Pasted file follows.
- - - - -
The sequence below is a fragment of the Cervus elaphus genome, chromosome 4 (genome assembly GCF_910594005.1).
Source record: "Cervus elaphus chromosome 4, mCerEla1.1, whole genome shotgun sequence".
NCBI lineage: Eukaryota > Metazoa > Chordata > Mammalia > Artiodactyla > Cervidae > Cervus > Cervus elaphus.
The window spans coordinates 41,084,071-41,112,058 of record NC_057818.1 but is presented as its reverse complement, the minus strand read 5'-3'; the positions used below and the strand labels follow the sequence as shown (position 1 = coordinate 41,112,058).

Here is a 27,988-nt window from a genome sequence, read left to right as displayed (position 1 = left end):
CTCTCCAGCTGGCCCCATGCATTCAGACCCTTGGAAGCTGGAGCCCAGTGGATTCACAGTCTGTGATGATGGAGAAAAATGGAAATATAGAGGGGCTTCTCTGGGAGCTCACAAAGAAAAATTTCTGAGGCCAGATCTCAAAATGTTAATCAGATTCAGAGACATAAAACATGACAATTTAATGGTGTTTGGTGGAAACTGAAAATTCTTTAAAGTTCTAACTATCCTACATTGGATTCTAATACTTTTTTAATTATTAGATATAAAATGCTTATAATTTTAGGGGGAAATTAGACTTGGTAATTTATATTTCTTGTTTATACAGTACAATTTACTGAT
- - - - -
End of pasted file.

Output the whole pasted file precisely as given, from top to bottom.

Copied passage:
The sequence below is a fragment of the Cervus elaphus genome, chromosome 4 (genome assembly GCF_910594005.1).
Source record: "Cervus elaphus chromosome 4, mCerEla1.1, whole genome shotgun sequence".
NCBI lineage: Eukaryota > Metazoa > Chordata > Mammalia > Artiodactyla > Cervidae > Cervus > Cervus elaphus.
The window spans coordinates 41,084,071-41,112,058 of record NC_057818.1 but is presented as its reverse complement, the minus strand read 5'-3'; the positions used below and the strand labels follow the sequence as shown (position 1 = coordinate 41,112,058).

Here is a 27,988-nt window from a genome sequence, read left to right as displayed (position 1 = left end):
CTCTCCAGCTGGCCCCATGCATTCAGACCCTTGGAAGCTGGAGCCCAGTGGATTCACAGTCTGTGATGATGGAGAAAAATGGAAATATAGAGGGGCTTCTCTGGGAGCTCACAAAGAAAAATTTCTGAGGCCAGATCTCAAAATGTTAATCAGATTCAGAGACATAAAACATGACAATTTAATGGTGTTTGGTGGAAACTGAAAATTCTTTAAAGTTCTAACTATCCTACATTGGATTCTAATACTTTTTTAATTATTAGATATAAAATGCTTATAATTTTAGGGGGAAATTAGACTTGGTAATTTATATTTCTTGTTTATACAGTACAATTTACTGAT